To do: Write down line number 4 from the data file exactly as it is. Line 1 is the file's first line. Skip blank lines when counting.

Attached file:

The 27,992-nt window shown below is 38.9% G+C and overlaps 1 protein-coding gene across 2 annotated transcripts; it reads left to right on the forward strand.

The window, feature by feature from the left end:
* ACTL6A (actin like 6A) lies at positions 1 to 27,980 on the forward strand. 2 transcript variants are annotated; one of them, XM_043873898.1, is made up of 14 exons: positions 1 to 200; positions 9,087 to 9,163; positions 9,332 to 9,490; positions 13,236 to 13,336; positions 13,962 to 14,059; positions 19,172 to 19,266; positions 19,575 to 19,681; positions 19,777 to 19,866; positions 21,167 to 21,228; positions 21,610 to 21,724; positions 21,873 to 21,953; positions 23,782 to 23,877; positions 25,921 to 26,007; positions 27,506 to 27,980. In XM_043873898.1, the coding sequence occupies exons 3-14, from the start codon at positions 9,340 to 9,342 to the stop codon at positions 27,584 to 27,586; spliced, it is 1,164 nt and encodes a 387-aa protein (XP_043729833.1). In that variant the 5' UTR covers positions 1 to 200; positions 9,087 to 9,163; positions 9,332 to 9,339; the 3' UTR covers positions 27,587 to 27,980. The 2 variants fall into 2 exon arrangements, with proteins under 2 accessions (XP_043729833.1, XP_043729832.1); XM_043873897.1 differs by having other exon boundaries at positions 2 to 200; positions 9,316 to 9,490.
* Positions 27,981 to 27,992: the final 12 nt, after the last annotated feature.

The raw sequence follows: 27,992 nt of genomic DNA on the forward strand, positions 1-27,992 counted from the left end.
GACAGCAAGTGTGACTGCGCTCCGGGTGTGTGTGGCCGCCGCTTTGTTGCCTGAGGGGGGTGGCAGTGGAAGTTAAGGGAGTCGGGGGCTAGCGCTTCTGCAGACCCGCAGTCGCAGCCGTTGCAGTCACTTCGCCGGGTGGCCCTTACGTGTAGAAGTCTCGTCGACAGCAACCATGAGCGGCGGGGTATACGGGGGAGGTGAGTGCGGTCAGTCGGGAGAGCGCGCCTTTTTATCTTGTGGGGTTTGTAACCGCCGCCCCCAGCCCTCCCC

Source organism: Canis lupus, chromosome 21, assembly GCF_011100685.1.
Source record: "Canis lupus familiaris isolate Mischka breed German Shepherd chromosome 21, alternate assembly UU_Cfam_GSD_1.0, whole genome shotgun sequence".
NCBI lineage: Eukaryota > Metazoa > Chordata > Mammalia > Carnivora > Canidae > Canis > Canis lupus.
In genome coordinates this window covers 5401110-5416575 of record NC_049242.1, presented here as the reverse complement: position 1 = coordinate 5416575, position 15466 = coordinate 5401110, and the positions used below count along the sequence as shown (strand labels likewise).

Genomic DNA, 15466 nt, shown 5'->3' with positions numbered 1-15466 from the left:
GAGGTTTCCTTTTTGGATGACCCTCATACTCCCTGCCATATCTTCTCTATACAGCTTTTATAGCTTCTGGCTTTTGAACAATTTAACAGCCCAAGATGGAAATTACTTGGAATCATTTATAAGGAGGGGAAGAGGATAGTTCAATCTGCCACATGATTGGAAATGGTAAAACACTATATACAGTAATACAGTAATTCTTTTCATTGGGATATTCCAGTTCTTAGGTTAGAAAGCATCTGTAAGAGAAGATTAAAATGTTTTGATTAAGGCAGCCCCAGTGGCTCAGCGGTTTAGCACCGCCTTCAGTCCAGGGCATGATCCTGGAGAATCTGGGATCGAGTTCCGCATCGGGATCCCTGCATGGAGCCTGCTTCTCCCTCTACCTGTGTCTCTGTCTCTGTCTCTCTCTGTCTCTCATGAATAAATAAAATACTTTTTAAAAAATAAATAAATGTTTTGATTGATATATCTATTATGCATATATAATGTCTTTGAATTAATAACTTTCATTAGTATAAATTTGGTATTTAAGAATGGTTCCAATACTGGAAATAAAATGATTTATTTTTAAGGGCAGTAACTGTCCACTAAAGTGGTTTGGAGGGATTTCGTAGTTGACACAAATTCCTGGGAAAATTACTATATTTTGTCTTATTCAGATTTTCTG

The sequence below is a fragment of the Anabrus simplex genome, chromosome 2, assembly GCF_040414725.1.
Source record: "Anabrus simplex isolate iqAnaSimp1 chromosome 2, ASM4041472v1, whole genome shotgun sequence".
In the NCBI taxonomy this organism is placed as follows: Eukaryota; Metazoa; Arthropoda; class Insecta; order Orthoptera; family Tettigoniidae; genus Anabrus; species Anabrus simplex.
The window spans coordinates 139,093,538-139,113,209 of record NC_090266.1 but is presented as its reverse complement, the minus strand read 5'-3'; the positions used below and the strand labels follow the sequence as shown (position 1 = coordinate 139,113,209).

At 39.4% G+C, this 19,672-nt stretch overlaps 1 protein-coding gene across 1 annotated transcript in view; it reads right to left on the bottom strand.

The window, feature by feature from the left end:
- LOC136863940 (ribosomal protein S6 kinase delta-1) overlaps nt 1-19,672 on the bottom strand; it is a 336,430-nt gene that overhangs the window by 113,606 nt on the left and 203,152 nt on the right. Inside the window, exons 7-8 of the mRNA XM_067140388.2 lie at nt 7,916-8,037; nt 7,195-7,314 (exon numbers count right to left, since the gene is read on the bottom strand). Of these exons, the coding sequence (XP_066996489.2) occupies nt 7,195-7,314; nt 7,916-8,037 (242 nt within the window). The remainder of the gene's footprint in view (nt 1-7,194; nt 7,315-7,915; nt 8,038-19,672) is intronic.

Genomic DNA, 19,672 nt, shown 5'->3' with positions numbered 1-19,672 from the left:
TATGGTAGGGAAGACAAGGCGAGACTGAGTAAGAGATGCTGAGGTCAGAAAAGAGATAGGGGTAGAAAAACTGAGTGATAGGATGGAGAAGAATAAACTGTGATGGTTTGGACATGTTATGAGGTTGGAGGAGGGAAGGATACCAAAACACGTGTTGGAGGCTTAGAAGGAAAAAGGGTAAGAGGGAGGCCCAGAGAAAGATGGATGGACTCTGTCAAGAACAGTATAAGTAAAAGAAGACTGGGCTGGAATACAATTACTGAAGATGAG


* Positions 27,981 to 27,992: the final 12 nt, after the last annotated feature.